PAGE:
|Discovery:||in/on structure, Morganwg, I.|
|History:||Rhys/Wilkins/1886, 94: `...but in the same beast-house as the one where I found the Abercar stone I obtained from the wall a fragment about a foot square, containing the letters ETAFIL.'|
Anon/1901, 62: `...also placed in St. Tydfil's Churchyard'.
Macalister/1945, 321: `A fragment which up to a certain point has had the same history as the proceding stone. It was built into the wall of the cattle-shed, and removed thence to Mr. Wilkins's dwelling. There Rhys saw it: but it does not appear to be forthcoming.'
The entry for the previous stone (ABCAR/1) says:
Macalister/1945, 319--20: `This stone was discovered by Iolo Morganwg, whose son Taliesin Williams drew Westwood's attention to it. It was then doing duty as a door-lintel in a cattle-shed on ther farm of Abercar, on the west side of the road from Merthyr Tydfil to Brecon...It was afterwards removed by Mr. C. Wilkins of Merthyr Tydfil to the lawn of his garden: and it is now in the parish church of the same town'.
|Dimensions:||0.0 x 0.0 x 0.0 (Unknown)|
|Setting:||Lost (present 1901, missing 1945)|
|Location:||1901 reference states the stone was in the churchyard at Merthyr. Appears to have been lost by the time Macalister was writing _CIIC_ (Macalister/1945). |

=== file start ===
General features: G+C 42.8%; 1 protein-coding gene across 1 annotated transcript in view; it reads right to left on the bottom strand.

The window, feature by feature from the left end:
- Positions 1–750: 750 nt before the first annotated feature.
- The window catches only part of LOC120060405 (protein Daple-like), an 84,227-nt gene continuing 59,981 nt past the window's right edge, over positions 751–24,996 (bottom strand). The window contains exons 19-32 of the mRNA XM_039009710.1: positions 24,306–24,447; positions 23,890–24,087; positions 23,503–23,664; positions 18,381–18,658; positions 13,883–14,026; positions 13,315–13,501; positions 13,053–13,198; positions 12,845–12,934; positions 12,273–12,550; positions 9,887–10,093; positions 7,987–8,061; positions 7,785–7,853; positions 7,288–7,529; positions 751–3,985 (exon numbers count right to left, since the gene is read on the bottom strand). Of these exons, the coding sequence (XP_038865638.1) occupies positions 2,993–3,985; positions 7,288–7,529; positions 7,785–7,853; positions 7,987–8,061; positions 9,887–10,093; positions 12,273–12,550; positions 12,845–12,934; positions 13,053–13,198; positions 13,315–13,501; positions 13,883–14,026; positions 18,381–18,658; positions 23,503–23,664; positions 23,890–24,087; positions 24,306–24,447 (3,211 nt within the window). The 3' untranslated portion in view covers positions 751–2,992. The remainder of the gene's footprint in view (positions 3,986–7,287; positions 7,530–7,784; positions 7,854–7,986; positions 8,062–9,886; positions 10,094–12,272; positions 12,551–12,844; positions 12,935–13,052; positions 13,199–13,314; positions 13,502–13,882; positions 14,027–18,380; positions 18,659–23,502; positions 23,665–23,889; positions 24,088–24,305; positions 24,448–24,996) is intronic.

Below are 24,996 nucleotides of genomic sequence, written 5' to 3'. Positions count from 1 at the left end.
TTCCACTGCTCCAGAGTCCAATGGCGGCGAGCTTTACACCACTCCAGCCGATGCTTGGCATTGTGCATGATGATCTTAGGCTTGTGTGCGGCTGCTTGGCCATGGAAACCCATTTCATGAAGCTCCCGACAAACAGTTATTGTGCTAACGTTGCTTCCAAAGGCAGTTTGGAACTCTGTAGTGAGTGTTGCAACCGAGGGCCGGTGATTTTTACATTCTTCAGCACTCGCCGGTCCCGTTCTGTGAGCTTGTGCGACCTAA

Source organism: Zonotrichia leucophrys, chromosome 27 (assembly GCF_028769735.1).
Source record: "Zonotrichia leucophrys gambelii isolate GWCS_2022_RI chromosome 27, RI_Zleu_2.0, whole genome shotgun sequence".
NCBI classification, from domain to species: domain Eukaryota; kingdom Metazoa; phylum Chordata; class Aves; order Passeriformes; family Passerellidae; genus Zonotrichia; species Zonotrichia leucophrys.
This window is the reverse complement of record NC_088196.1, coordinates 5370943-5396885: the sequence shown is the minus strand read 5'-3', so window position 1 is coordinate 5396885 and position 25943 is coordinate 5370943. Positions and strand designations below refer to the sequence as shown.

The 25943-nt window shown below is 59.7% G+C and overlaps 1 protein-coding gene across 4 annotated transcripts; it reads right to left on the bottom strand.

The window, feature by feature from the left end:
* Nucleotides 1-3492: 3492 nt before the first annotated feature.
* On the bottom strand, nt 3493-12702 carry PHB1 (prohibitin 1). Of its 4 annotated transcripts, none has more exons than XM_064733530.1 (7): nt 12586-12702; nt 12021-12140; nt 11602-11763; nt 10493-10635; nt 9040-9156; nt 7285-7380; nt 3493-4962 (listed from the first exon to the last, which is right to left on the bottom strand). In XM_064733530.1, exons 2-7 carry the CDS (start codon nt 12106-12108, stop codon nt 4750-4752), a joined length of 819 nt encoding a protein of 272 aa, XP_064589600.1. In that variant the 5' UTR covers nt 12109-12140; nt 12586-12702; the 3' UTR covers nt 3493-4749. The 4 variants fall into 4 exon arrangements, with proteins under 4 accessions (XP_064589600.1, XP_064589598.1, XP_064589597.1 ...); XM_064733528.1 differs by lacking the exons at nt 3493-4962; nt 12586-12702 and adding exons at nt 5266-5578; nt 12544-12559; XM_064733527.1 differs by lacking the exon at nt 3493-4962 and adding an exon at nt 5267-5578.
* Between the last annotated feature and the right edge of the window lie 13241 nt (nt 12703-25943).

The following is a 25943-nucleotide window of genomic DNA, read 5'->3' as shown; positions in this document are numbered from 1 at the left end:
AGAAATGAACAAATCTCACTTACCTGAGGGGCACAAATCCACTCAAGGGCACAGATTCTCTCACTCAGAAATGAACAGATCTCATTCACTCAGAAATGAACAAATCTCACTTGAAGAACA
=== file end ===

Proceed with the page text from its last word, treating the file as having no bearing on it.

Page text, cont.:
Rhys/Wilkins/1886, 94: `...a fragment about a foot square'.
Nash-Williams/1950, 69: `Fragment of a rough pillar stone…about a foot square.'
|Condition:||frgmntry , n/a|
|Decorations:||no other decoration|
|Rhys, J. (1886):||--]ETAFILI[--|
Rhys/Wilkins/1886 96 concise discussion
|Macalister, R.A.S. (1945):||--[.]ETAFILI[--|
Macalister/1945 1945 listing
|Nash-Williams, V.E. (1950):||.]ETAFILI[--|
[…]peta (PN) daughter (of So-and-so, lies here).
Nash-Williams/1950 69 concise discussion
|Position:||n/a ; n/a ; n/a ; n/a|
|Date:||400 - 533 (Nash-Williams/1950)|
|Ling. Notes:||Rhys/Wilkins/1886, 96: `My notes of the fragment are that it reads ETA FILI, in better capitals than the other [ABCAR/1/1]. I thought I discerned before ETA the limb of another letter, which, from its inclination, I took to have been an M; but Mr Phillimore, who has also examined it, tells me that he reads a P. I take FILI to be part of the word FILIA, as suggested by the previous name ending in A, which may, as usual, be safely taken as indicating a feminine form.'|
Macalister/1945, 321: `...the E being preceded by a fragment of another letter, read variously as M or P.'
The stone is now lost, although a photo does survive. The first letter was destroyed.